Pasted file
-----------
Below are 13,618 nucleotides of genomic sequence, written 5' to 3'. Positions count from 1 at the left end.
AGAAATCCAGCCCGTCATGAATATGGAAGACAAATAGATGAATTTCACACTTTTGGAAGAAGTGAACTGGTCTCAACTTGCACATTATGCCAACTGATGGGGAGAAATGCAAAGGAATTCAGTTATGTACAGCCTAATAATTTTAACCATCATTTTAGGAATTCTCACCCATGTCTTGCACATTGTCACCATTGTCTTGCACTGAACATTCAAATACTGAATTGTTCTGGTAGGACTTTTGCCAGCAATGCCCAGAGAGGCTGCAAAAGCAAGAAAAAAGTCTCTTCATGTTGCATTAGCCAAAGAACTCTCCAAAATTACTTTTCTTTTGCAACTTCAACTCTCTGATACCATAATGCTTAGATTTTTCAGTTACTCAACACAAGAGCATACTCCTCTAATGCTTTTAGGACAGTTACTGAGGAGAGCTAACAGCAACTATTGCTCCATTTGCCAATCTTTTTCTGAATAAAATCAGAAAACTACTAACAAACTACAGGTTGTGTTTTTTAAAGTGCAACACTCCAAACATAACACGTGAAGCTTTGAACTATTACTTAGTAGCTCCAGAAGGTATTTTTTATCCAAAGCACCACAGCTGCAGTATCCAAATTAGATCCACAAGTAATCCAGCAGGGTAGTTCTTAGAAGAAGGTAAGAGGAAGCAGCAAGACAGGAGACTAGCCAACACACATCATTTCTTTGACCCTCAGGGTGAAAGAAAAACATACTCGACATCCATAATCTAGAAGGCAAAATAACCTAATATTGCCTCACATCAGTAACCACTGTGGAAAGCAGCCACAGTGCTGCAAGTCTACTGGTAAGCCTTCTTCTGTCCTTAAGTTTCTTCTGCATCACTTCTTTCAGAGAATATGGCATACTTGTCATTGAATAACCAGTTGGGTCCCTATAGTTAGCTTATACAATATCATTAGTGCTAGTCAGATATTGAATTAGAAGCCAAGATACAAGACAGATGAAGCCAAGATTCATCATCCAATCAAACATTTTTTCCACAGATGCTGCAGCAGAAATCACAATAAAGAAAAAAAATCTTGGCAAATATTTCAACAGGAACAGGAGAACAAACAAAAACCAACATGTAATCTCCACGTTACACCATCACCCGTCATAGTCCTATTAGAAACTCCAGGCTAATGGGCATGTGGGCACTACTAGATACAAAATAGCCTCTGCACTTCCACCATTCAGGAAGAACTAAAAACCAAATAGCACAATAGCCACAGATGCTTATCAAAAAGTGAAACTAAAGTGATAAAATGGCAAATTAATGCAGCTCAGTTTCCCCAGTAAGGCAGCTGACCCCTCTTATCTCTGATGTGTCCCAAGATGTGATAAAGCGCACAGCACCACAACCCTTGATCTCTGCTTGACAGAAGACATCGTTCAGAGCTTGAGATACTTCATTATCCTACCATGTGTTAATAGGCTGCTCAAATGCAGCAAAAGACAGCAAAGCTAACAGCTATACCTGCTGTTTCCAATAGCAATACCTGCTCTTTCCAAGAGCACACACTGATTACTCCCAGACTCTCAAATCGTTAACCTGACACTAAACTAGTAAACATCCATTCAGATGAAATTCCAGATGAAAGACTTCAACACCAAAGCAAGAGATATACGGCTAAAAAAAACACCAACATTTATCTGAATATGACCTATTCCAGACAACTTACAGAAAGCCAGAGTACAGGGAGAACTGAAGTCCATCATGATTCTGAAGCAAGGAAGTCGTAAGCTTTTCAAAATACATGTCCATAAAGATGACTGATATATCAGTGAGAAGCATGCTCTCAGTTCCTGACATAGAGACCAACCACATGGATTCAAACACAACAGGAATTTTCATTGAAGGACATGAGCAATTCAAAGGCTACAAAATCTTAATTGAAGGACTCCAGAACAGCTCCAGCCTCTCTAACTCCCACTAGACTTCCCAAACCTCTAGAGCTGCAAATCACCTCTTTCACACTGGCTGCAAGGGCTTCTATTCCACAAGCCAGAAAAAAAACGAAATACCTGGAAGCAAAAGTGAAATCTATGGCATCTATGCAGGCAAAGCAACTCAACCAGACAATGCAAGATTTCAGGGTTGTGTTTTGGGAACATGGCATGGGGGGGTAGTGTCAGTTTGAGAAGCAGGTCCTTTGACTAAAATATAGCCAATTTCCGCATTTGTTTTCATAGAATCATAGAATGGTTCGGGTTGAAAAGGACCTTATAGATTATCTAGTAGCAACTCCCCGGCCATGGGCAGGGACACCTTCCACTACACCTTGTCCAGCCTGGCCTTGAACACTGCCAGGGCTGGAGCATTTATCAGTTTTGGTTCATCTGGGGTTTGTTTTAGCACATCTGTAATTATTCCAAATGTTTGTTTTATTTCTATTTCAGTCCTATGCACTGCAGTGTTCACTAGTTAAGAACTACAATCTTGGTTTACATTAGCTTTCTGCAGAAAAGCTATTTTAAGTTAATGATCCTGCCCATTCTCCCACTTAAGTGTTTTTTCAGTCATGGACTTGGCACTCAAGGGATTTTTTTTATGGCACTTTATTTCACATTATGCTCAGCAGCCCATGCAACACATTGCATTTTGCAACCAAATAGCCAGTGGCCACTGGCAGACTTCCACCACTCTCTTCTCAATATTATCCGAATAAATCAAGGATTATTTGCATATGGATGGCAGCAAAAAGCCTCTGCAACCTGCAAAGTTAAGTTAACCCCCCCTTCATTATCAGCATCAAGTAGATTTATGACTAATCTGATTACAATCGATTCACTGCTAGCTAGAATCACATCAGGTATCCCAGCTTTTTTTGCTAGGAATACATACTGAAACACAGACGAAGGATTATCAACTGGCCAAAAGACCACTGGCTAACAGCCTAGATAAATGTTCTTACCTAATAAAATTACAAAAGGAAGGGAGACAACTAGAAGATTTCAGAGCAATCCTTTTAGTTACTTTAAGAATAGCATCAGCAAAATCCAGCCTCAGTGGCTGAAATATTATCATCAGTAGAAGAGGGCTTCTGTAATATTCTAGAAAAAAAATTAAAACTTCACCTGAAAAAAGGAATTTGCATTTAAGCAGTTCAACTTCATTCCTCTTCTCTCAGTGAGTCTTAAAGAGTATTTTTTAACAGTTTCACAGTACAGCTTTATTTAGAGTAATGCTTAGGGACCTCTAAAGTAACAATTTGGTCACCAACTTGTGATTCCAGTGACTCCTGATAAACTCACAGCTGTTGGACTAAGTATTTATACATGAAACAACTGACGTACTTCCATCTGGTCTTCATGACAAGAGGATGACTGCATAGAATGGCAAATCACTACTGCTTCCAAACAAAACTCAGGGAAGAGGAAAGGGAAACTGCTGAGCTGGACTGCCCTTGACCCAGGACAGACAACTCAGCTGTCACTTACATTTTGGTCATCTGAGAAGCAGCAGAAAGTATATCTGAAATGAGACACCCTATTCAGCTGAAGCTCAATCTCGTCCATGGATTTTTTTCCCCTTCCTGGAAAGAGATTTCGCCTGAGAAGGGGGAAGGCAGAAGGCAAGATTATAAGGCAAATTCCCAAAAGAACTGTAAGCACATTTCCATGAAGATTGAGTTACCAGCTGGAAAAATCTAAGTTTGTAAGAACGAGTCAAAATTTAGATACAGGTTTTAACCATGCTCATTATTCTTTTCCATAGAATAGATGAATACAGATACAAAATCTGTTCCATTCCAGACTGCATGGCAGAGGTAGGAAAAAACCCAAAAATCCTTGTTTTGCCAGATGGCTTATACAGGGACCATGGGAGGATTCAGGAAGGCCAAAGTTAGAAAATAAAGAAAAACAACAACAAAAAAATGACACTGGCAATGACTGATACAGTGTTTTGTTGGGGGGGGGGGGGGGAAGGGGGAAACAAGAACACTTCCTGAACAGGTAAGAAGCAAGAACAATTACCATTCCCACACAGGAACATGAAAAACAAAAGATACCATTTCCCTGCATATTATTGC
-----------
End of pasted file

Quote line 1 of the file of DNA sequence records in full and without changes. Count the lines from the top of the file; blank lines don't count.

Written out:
Below are 13,618 nucleotides of genomic sequence, written 5' to 3'. Positions count from 1 at the left end.